International news within the industry of mining and metal, May, 22 2019
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Canadian gold miner to boost production in 2019

Photo: Eldorado Gold
Photo: Eldorado Gold
Published by
Jaroslaw Adamowski - 25 Feb 2019

Output to rise Canadian miner Eldorado Gold has announced plans to boost its production in 2019, raising its guidance by 27% year-on-year to between 390,000 and 420,000 oz of gold.

 

For 2018, the miner reported a production of 349,147 oz of gold, “in-cluding 35,350 ounces of pre-commercial production from Lamaque,” according to Eldorado Gold’s statement.

 

The Lamaque project is located close to Val-d’Or, in Canada’s Que-bec.

 

“Eldorado’s growth is also supported by the strong momentum at La-maque. Less than two years after we acquired the asset, we are set to begin commercial gold production later this quarter. We expect total output at Lamaque, including pre-commercial production, in ex-cess of 100,000 ounces in 2019. We continue to focus on expansion possibilities through resource conversion, exploration drilling and in-creasing mill feed at this core asset,” said George Burns, the com-pany’s president and chief executive.

Cobalt mine in Democratic Republic Congo. About half of all mined cobalt comes from DRC, mainly from the province of Katanga. The mining takes place close to towns and villages. Local communities regularly are cut off from their farmland and water sources near mines, without having had a say in the matter. There are several examples of forced relocations of entire villages. Inhabitants of the village Kishiba, for example, were forced to move to make way for Frontier, a cobalt and copper mine. Their new homes in Kimfumpa lack the most basic of services such as clean water, fertile farmland, schools and health care. Photo: ECCJ Secretariat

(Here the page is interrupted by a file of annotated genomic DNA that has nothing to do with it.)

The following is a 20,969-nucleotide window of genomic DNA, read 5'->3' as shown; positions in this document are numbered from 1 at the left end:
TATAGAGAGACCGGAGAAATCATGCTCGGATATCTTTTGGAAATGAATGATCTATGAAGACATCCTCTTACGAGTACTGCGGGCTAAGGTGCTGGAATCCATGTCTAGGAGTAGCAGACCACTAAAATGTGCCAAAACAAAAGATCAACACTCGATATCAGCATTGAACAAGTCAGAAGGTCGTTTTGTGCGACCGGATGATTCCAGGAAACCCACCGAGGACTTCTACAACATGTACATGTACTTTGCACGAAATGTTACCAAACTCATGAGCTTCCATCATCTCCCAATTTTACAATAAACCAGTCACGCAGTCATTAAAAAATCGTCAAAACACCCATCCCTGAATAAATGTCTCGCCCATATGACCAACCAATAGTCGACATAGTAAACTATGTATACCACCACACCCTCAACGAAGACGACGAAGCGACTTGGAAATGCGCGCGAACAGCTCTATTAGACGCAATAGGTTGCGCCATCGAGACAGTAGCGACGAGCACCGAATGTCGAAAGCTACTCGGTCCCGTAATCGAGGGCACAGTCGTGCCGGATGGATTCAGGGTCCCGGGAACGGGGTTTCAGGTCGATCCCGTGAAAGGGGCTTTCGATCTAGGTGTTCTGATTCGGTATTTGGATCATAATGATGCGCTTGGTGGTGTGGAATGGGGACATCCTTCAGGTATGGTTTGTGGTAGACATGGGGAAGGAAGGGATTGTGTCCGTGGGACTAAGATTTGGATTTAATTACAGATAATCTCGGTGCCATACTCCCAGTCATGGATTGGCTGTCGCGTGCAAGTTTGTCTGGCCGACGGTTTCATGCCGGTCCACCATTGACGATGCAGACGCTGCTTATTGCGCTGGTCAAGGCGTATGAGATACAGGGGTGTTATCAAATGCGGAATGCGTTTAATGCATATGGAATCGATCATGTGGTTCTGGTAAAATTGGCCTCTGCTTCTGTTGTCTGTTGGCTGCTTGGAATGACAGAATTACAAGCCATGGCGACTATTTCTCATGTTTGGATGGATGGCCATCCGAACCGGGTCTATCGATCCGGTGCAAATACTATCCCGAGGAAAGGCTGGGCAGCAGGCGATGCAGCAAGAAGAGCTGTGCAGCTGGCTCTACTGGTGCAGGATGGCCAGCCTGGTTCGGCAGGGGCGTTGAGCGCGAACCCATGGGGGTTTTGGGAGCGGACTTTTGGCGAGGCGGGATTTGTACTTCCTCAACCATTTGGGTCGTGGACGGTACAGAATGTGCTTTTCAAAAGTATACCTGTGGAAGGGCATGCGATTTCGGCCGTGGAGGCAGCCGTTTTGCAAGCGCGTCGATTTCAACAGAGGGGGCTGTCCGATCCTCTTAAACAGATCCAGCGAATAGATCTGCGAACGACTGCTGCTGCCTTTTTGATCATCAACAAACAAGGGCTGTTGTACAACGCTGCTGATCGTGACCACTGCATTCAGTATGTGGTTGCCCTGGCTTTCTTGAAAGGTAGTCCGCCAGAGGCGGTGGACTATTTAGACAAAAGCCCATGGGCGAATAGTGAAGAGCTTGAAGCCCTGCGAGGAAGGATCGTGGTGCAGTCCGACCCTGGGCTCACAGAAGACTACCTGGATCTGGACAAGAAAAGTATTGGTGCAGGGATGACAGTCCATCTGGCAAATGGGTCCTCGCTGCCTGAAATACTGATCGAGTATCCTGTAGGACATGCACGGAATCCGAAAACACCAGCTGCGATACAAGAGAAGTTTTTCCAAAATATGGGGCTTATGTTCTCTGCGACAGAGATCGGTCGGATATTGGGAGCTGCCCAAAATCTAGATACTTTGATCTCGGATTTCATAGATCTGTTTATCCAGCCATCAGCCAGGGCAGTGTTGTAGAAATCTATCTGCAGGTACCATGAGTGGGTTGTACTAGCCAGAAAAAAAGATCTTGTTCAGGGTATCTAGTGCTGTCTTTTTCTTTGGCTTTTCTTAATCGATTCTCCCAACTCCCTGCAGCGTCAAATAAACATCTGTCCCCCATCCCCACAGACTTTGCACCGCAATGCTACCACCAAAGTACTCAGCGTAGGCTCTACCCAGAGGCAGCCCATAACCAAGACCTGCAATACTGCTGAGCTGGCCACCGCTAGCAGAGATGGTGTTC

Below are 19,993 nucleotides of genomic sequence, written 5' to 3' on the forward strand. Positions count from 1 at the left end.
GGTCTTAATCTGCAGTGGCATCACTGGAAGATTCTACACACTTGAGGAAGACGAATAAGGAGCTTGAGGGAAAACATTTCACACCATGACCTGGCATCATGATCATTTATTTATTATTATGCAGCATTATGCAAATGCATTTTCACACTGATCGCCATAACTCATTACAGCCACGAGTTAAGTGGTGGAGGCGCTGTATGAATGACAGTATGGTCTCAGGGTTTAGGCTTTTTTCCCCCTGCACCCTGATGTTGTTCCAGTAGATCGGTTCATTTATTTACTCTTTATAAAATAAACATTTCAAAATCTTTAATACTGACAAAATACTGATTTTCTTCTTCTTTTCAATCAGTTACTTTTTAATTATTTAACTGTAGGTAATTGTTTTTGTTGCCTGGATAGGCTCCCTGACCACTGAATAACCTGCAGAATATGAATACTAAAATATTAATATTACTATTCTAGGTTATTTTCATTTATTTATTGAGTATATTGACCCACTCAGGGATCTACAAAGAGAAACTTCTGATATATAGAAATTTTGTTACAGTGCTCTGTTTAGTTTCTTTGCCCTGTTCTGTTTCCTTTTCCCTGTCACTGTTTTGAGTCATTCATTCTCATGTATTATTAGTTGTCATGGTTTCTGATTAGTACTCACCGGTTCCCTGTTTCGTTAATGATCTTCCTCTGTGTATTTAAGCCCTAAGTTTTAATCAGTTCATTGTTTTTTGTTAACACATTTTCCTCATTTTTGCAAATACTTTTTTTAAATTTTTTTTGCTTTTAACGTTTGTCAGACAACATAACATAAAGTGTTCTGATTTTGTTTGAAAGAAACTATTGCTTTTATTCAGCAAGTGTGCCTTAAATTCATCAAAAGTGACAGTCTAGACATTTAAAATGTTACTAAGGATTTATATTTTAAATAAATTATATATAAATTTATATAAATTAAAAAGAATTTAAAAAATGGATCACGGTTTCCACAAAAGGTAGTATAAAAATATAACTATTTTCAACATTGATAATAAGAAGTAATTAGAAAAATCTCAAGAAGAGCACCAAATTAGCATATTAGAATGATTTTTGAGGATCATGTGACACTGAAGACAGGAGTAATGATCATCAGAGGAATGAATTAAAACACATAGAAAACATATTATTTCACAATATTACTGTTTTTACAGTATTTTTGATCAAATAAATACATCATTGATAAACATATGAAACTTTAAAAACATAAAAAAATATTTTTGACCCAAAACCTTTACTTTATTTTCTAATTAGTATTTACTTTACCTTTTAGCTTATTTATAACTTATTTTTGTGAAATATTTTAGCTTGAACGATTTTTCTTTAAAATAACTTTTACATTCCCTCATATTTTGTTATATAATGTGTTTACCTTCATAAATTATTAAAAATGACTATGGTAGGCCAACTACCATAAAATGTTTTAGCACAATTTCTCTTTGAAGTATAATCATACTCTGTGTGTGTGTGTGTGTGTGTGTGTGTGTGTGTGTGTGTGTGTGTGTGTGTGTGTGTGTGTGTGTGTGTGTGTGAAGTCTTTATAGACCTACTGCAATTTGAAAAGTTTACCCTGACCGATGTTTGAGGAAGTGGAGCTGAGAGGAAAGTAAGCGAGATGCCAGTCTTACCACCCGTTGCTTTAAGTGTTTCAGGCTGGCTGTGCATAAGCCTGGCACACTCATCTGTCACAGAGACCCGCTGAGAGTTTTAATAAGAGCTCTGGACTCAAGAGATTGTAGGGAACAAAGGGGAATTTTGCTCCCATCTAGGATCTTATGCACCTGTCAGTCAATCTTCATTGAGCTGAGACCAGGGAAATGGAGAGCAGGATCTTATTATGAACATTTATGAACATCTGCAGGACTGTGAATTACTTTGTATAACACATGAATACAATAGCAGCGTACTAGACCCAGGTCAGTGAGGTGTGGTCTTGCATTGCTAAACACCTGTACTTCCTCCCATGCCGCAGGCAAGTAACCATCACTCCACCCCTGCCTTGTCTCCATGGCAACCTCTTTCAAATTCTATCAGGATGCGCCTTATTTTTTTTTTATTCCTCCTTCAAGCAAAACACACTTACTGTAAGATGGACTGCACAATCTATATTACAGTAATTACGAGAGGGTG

Cobalt mine in Democratic Republic Congo. About half of all mined cobalt comes from DRC, mainly from the province of Katanga. The mining takes place close to towns and villages. Local communities regularly are cut off from their farmland and water sources near mines, without having had a say in the matter. There are several examples of forced relocations of entire villages. Inhabitants of the village Kishiba, for example, were forced to move to make way for Frontier, a cobalt and copper mine. Their new homes in Kimfumpa lack the most basic of services such as clean water, fertile farmland, schools and health care. Photo: ECCJ Secretariat

Chinese control half of the Congo's cobalt